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The team has the luxury of two former winners on its squad
By Justin Davis, Agence France Presse
Switzerland’s Fabian Cancellara has been promised the unwavering support of his CSC team as they go into battle for a third consecutive Paris-Roubaix crown on Sunday.
CSC ride into the 259.5km cobblestoned classic, known ominously as the ‘Hell of the North’, as the favourites having won the past two years through Cancellara in 2006 and defending champion Stuart O’Grady.
O’Grady was the first Australian to triumph in the Roubaix velodrome last year but has virtually ruled himself out of contention as he continues his steady rise to form following a serious crash at last year’s Tour de France.
“If I win tomorrow, it will be a miracle,” said O’Grady, whose bid will be further compromised by his dislike of the forecasted rain and cold temperatures that threaten to make the 28 cobblestone sectors even more treacherous.
However the veteran Aussie will be key among an apparently solid team dedicated to taking Cancellara past as many of those sectors as possible before he launches a trademark burst for the finish line.
CSC manager Scott Sunderland points to 2005 winner Tom Boonen, his fellow Belgian Leif Hoste and Spaniard Juan Antonio Flecha as their main rivals.
But he believes his outfit, on paper, has the recipe for success.
“Fabian will be our undisputed team leader, but we also have a few other cards to play in the race,” said Sunderland, who has experience on the race both as a winning manager, and as a member of the Alessio team when Sweden’s Magnus Backstedt won in 2004.
“They’re well-drilled, communicate well and they have so much experience of racing together. They know what needs to be done.”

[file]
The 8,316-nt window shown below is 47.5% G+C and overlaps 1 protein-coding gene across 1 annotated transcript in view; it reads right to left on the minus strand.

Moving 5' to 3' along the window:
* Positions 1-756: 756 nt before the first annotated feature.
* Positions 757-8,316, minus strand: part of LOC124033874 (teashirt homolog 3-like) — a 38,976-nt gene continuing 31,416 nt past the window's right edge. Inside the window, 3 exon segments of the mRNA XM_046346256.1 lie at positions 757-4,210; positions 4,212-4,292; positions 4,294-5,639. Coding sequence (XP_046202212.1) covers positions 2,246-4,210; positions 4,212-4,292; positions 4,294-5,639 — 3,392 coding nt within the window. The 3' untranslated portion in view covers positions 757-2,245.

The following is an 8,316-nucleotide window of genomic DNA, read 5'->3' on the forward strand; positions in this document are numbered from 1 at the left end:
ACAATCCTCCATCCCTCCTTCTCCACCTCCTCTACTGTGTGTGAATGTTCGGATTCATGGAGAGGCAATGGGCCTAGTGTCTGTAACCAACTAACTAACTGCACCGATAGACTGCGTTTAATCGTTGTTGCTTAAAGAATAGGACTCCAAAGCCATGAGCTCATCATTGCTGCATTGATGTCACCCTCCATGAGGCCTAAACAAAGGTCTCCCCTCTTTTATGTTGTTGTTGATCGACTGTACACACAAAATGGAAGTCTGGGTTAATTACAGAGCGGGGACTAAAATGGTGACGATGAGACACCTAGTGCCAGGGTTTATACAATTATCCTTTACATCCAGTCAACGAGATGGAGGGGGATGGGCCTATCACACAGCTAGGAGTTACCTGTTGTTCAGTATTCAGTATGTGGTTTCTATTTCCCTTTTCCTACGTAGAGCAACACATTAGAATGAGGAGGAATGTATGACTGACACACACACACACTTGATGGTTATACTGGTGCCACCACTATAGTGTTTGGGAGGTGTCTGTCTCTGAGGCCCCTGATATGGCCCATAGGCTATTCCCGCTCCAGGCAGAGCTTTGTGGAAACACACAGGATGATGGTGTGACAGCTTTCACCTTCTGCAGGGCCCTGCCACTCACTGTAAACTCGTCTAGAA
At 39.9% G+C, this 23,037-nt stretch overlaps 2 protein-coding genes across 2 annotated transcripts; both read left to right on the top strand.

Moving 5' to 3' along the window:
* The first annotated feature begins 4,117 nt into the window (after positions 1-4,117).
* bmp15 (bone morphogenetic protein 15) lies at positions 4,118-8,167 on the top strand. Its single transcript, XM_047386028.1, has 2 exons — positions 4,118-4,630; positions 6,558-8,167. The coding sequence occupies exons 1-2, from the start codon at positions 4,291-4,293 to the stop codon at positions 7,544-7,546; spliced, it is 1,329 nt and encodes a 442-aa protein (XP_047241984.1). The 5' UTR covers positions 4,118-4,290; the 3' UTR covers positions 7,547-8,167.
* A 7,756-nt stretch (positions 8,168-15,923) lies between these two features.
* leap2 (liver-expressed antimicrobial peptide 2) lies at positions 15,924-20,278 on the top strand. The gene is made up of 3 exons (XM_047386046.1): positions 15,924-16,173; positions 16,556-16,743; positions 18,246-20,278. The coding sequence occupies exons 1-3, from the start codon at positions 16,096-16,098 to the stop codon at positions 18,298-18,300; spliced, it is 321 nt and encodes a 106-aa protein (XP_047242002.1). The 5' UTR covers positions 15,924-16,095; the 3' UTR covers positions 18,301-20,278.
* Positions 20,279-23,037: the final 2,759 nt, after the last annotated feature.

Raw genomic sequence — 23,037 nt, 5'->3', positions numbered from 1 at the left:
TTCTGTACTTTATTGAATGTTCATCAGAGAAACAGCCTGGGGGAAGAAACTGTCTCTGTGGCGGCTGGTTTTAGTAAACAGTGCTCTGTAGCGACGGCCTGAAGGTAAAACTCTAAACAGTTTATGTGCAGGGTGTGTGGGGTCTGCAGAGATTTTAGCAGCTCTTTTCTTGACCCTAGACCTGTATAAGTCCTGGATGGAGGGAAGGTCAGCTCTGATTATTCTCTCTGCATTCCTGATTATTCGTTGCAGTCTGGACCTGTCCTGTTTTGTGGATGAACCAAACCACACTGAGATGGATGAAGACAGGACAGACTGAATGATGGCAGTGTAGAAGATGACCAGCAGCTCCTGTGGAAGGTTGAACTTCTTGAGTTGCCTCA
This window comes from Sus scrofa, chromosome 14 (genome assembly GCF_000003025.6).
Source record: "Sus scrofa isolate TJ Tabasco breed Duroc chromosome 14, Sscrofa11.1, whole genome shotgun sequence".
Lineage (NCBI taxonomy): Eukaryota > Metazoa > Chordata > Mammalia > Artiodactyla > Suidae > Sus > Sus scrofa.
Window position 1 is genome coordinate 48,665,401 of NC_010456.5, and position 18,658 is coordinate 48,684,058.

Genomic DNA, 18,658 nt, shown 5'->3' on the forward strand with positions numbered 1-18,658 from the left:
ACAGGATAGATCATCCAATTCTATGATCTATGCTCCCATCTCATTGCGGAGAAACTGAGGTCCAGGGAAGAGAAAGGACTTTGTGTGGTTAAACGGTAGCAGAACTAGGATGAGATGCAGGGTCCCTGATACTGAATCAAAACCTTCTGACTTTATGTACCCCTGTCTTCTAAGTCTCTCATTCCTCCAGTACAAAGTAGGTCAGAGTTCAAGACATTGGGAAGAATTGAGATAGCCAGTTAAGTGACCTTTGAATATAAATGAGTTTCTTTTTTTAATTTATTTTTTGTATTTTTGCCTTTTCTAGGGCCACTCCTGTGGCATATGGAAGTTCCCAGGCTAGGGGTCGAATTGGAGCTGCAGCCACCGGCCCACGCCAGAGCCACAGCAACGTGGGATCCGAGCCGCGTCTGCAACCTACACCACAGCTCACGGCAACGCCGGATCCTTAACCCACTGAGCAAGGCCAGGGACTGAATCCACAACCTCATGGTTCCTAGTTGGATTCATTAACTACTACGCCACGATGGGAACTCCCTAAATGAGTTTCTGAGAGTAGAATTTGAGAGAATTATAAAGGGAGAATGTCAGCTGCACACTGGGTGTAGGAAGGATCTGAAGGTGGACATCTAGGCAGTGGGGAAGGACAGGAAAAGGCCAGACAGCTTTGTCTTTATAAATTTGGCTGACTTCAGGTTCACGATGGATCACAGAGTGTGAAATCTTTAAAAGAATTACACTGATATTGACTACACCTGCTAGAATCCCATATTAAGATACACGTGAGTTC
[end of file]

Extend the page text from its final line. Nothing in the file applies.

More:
Cancellara has waved away the significance of his 23rd place finish at last week’s much hillier Tour of Flanders, which led to some, including Boonen, to suggest the Swiss had lost some of the early season form which brought him success at Milan-San Remo.
“It doesn’t matter what some people think about what kind of form I have after Flanders,” said Cancellara.
“I am feeling 100 percent more confident than last week, and I’m more than ready for Paris-Roubaix.”
Cancellara’s words carry even more weight as, physically, he is more suited to Roubaix than Flanders, where lighter riders who can climb and also handle the cobbles usually come out on top.
As Boonen continues his search for that first elusive big win of the season, Cancellara reminded the Belgian: “This is the last chance in these kind of classics for a lot of big riders, the pressure is on them.”
With rain and cold temperatures set to make an unwelcome appearance, the race to the Roubaix velodrome could become one of attrition that could annul the pre-race hopes of even the strongest.
“If it’s wet on Sunday, it will be a totally different race, a different sport even,” said O’Grady, who abandoned in Flanders when cold, rain, snow and a couple of punctures took their toll on the sun-loving Aussie.
Even more difficult cobblestones, of which there are 28 sectors on the road to Roubaix totaling 52.8 km, from the ones in Flanders will be the contenders’ biggest enemy.
On the other hand, luck will be their biggest friend.
Rabobank’s Flecha is bidding to give Spain its first win, having finished second behind O’Grady last year, and third last week in Flanders.
Having also finished fourth and third in Roubaix in past editions, Flecha is an odds-on favorite — but he believes you simply can’t take form, past or present, as a good indicator.
“You never win Paris-Roubaix by luck alone, but you can’t just go on the rampage on the cobblestones without keeping your wits about you. In this race, anything can happen.”